But what has been alluding me for weeks has been the purchase of plates. Normal serving size dinner plates. I have sideplates and bowls and funky square bowls and pasta shallow bowls and cups and saucers. But plates seem harder to come by. (There are sets available but wanting more than 4 of each, not liking the pattern or colours and already having all the other crockery I have been looking in particular for plates sold in the singular).

After a few fruitless searches and lots of frustration I decided to give up with the active search, taking the much more Nampulan way of thinking that one day I will come across what I want, so until then, don’t worry about it.

This theory worked quicker than I thought and Sunday, helping a friend find flip flops at the market, plates were found! There was an awkward moment when I almost got 5 blue plates and one marroon but after a bitof discussion and lifting of displays I came away with 3 blue and 3 green simple but bright plates. Perfect.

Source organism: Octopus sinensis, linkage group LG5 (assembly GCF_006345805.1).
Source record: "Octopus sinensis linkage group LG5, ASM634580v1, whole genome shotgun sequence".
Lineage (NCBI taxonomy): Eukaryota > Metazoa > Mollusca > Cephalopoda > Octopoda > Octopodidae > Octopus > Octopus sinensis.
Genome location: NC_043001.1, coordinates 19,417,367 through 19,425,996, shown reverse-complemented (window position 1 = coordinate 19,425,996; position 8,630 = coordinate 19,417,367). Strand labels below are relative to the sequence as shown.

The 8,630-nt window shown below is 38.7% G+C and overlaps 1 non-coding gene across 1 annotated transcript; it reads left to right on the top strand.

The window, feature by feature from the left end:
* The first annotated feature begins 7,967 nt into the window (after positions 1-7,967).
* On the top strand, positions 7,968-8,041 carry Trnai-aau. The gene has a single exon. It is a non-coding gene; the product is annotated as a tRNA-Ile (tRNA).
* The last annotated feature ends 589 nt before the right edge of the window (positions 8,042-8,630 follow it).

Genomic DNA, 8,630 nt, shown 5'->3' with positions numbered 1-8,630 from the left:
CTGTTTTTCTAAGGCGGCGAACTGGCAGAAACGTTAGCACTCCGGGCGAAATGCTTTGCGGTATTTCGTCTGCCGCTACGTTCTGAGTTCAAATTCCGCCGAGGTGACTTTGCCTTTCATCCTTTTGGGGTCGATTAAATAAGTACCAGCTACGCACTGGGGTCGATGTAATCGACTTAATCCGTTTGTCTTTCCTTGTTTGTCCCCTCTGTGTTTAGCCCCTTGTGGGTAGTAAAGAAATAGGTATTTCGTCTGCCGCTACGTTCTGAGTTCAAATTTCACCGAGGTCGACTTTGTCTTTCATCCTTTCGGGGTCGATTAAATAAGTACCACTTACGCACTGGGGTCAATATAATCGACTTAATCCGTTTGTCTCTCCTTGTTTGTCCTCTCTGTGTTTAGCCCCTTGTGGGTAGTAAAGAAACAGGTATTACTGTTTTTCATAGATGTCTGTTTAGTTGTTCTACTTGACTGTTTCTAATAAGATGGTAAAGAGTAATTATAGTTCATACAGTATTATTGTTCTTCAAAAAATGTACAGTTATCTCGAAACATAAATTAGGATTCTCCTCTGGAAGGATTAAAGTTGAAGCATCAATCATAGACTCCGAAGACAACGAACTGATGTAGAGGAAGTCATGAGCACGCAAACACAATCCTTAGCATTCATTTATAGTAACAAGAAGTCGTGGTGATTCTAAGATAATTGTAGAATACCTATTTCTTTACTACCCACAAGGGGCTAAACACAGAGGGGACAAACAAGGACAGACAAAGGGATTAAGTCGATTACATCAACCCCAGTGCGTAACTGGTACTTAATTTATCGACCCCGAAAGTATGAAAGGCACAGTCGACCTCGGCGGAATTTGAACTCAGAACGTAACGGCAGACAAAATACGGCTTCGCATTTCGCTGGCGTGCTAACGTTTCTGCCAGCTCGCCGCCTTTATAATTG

In the same way, friends came by the lounge suite they have been looking for for months, perhaps even years, when shopping for their son’s birthday present, they got more than they bargained for.

The moral here is when in Nampula, have patience, all things come to those who wait, some just might take a bit longer than others!

As the sun sets, around 5:50pm, the darkness that descends on Nampula is broken by the sharp sounds of sudden slaps coming from within the households as people settle in for the night. Or so I imagine. It is like this in my house every night that I am no longer taken by surprise, my heart ripped out of my skin, at the startling clap of hands on either side of a mosquito. In fact, I have quite taken to the sport myself, risking stings and the embarassment of clear missed swoops, all in the name of getting as many of the pests as possible. It doesn’t help, there are hundreds of them still but the moment, right after the clap, that reveals a dark smear on the palms, is reward enough.